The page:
I don’t know what to write for this final Australian Open post. Roger Federer lost a 5-setter in the SFs to Andy Murray 4-6, 7-6(7-5), 3-6, 7-6(7-2), 2-6. Do I end right there? I am feeling down but not for the loss in particular, because Roger fought valiantly till the end. In fact, this was the first time in his illustrious career that he ever had to play 2 back to back 5-setters and I think that was tougher than any of us including Federer might have imagined. But unlike last year when he lost to Andy in straight sets the two times he played him (i.e. The Olympics and Shanghai), yesterday the Swiss was determined not to roll over, when perhaps, he had a better justification for it than last year due to the long QF he played two nights prior.
He was down right from the start and was forever chasing Murray who was fresh and in peak form with excellent serves. Roger’s serve meanwhile totally failed him and his bad service games continued from the QF. Except for the 2nd set when the first serve % was 75%, for sets 1, 3, 4 and 5 they were 58%, 54%, 58% and 54%. Even more shocking, his second serve, usually one of the most reliable on tour, failed him even more. For the overall match his second serve points won was a measly 42% but in sets 3 and 5 it fell to 18% and 25% respectively. Furthermore, it took him till the 4th set to finally break Andy and then he got broken back twice and let Andy serve for the match at 6-5. But miracles do happen when Federer is on court and he broke back, took the set to a tie-break and won that too. I had thought that would fuel his drive to take the 5th but in the end his energy level dipped and Andy honed in and took the set and the match. Here are the stats.I am still unsure why after serving so beautifully in the first 4 matches, his serves dropped so sharply. Was it a matter of fatigue? An injury? Sudden weather changes? We know it was getting much colder at night on the courts as the tournament got deeper. While Murray’s camp created a hullabaloo about their charge not getting any night matches, I think (despite us fans loving the pink outfit) Roger would have preferred day matches. The schedule is healthier than going to bed at 4 am and he can handle the heat. Regardless, something happened to the gorgeous serves he used to kill off Paire, Davydenko and especially Tomic and Raonic; in that Round 4 match, Federer was godlike. I hope it’s not any injury and I’m sure this is something his team will work on before the next tournament in Rotterdam.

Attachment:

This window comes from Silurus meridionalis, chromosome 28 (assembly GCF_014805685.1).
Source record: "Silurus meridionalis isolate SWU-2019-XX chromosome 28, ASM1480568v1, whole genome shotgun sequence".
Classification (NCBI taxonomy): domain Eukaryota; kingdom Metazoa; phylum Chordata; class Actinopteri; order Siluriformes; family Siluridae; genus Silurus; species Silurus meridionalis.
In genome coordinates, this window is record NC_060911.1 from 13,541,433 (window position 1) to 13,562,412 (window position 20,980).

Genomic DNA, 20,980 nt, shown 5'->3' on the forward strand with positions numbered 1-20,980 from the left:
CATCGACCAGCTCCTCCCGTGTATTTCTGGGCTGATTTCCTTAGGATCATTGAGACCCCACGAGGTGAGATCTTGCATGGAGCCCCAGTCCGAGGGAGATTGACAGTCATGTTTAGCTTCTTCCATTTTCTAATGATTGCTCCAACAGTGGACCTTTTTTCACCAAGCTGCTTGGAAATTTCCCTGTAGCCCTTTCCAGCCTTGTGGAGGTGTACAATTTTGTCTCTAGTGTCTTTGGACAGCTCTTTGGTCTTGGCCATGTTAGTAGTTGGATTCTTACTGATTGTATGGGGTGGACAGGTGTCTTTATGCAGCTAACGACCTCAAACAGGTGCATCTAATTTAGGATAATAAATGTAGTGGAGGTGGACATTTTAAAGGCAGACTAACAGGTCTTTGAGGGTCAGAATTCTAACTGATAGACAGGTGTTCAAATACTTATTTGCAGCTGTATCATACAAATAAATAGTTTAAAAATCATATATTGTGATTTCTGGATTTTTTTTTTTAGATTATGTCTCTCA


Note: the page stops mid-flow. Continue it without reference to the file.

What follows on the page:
Other than his serves, one more aspect stood out for me and it is tied with why I’m feeling down. It was his energy, and I don’t mean stamina, I mean his energy as in, his vibe. Somehow in this match, he didn’t seem positive going in and there were flashes of anger, frustration and negativity all throughout the match. Yes he was playing catch up but I’ve seen him do that before without being so annoyed. It reminded me of the 2011 US Open SF and how upset he was after it. I think he was very right to take time off then and skip the Asian swing because when he came back, he seemed fresh and rested and then promptly won 3 titles in a row. I hope his energy dip was just for this SF match and he will rebound soon and come back rearing to go in 16 days in the Netherlands. That tournament is indoors on hard courts which is his preferred surface. It’s best of 3 and also much closer to home so hopefully that will spur him on and he’ll use these 2 weeks to relax and recover.